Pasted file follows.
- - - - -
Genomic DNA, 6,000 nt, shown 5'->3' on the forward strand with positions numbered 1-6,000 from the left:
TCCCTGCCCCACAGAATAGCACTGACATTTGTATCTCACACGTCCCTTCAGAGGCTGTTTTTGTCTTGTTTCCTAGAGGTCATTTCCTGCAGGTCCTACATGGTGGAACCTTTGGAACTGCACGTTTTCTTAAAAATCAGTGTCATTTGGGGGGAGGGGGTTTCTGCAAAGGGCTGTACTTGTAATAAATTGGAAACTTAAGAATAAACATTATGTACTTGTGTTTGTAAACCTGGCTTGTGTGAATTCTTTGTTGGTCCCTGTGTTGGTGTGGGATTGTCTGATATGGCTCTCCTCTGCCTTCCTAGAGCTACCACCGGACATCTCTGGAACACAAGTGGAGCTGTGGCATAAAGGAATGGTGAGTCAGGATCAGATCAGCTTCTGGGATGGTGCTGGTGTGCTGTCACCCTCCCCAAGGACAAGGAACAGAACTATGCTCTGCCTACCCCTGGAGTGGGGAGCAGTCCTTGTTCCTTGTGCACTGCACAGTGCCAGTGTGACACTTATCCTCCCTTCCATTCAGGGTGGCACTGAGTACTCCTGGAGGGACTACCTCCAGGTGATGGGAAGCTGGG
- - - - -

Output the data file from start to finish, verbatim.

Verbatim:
Genomic DNA, 6,000 nt, shown 5'->3' on the forward strand with positions numbered 1-6,000 from the left:
TCCCTGCCCCACAGAATAGCACTGACATTTGTATCTCACACGTCCCTTCAGAGGCTGTTTTTGTCTTGTTTCCTAGAGGTCATTTCCTGCAGGTCCTACATGGTGGAACCTTTGGAACTGCACGTTTTCTTAAAAATCAGTGTCATTTGGGGGGAGGGGGTTTCTGCAAAGGGCTGTACTTGTAATAAATTGGAAACTTAAGAATAAACATTATGTACTTGTGTTTGTAAACCTGGCTTGTGTGAATTCTTTGTTGGTCCCTGTGTTGGTGTGGGATTGTCTGATATGGCTCTCCTCTGCCTTCCTAGAGCTACCACCGGACATCTCTGGAACACAAGTGGAGCTGTGGCATAAAGGAATGGTGAGTCAGGATCAGATCAGCTTCTGGGATGGTGCTGGTGTGCTGTCACCCTCCCCAAGGACAAGGAACAGAACTATGCTCTGCCTACCCCTGGAGTGGGGAGCAGTCCTTGTTCCTTGTGCACTGCACAGTGCCAGTGTGACACTTATCCTCCCTTCCATTCAGGGTGGCACTGAGTACTCCTGGAGGGACTACCTCCAGGTGATGGGAAGCTGGG